We study an M/G/1-type queueing model with the following additional feature. The server works continuously, at fixed speed, even if there are no service requirements. In the latter case, it is building up inventory, which can be interpreted as negative workload. At random times, with an intensity ω(x) when the inventory is at level x>0, the present inventory is removed, instantaneously reducing the inventory to 0. We study the steady-state distribution of the (positive and negative) workload levels for the cases ω(x) is constant and ω(x) = ax. The key tool is the Wiener–Hopf factorization technique. When ω(x) is constant, no specific assumptions will be made on the service requirement distribution. However, in the linear case, we need some algebraic hypotheses concerning the Laplace–Stieltjes transform of the service requirement distribution. Throughout the paper, we also study a closely related model arising from insurance risk theory.
In this paper we study a stochastic differential game between two insurers whose surplus processes are modelled by quadratic-linear diffusion processes. We consider an exit probability game. One insurer controls its risk process to minimize the probability that the surplus difference reaches a low level (indicating a disadvantaged surplus position of the insurer) before reaching a high level, while the other insurer aims to maximize the probability. We solve the game by finding the value function and the Nash equilibrium strategy in explicit forms.
We describe in detail the speed of `coming down from infinity' for birth-and-death processes which eventually become extinct. Under general assumptions on the birth-and-death rates, we firstly determine the behavior of the successive hitting times of large integers. We identify two different regimes depending on whether the mean time for the process to go from n+1 to n is negligible or not compared to the mean time to reach n from ∞. In the first regime, the coming down from infinity is very fast and the convergence is weak. In the second regime, the coming down from infinity is gradual and a law of large numbers and a central limit theorem for the hitting times sequence hold. By an inversion procedure, we deduce that the process is almost surely equivalent to a nonincreasing function when the time goes to 0. Our results are illustrated by several examples including applications to population dynamics and population genetics. The particular case where the death rate varies regularly is studied in detail.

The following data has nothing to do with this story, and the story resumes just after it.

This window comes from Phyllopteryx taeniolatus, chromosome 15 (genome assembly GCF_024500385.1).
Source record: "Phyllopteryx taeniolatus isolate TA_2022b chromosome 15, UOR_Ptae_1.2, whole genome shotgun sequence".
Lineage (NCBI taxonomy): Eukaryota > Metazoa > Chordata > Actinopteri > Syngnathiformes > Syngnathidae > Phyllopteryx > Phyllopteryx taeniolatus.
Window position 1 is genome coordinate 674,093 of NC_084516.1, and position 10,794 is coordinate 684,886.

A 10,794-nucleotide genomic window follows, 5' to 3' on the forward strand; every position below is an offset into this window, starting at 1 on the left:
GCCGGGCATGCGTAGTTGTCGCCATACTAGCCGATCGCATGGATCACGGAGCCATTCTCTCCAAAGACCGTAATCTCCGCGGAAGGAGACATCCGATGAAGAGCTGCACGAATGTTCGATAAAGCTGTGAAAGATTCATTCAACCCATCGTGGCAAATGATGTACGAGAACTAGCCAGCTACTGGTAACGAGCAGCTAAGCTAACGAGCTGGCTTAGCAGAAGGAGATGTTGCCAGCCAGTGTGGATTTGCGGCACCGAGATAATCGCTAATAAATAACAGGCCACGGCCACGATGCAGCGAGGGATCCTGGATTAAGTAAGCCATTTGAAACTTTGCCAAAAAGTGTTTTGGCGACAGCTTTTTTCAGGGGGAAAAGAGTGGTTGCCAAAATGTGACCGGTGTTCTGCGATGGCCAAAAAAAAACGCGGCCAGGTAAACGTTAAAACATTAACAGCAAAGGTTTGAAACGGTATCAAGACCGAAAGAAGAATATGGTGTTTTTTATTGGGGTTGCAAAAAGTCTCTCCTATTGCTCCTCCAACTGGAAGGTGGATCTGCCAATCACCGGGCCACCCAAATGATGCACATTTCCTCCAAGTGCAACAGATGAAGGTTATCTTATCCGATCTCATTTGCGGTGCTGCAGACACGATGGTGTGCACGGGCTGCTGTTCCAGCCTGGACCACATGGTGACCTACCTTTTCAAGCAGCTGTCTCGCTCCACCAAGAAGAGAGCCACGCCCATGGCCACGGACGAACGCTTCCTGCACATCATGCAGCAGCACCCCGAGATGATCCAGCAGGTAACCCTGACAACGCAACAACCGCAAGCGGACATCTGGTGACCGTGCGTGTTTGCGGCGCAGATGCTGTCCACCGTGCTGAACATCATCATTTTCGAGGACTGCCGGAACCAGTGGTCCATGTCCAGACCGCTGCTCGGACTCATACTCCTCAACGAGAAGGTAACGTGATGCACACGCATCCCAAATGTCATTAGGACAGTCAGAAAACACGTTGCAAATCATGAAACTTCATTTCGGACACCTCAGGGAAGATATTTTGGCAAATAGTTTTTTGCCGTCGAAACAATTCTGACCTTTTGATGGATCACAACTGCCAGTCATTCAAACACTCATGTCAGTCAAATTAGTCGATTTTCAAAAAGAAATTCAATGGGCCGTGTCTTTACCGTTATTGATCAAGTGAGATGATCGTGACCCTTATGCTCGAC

Branching processes in random environments have been widely studied and applied to population growth systems to model the spread of epidemics, infectious diseases, cancerous tumor growth, and social network traffic. However, Ebola virus, tuberculosis infections, and avian flu grow or change at rates that vary with time—at peak rates during pandemic time periods, while at low rates when near extinction. The branching processes in generalized autoregressive conditional environments we propose provide a novel approach to branching processes that allows for such time-varying random environments and instances of peak growth and near extinction-type rates. Offspring distributions we consider to illustrate the model include the generalized Poisson, binomial, and negative binomial integer-valued GARCH models. We establish conditions on the environmental process that guarantee stationarity and ergodicity of the mean offspring number and environmental processes and provide equations from which their variances, autocorrelation, and cross-correlation functions can be deduced. Furthermore, we present results on fundamental questions of importance to these processes—the survival-extinction dichotomy, growth behavior, necessary and sufficient conditions for noncertain extinction, characterization of the phase transition between the subcritical and supercritical regimes, and survival behavior in each phase and at criticality.
This paper deals with long-range dependence of random measures on ℝd. By examples, it is demonstrated that one must be careful in order to define it consistently. Therefore, we define long-range dependence by a rather specific second-order condition and provide an equivalent formulation involving the asymptotic behaviour of the Bartlett spectrum near the origin. Then it is shown that the defining condition may be formulated less strictly when the additional isotropy assumption holds. Finally, we present an example of a long-range dependent random measure based on the 0-level excursion set of a Gaussian random field for which the corresponding spectral density and its asymptotics are explicitly derived.
We study the asymptotic behaviour of the maximum interpoint distance of random points in a d-dimensional ellipsoid with a unique major axis. Instead of investigating only a fixed number of n points as n tends to ∞, we consider the much more general setting in which the random points are the supports of appropriately defined Poisson processes. Our main result covers the case of uniformly distributed points.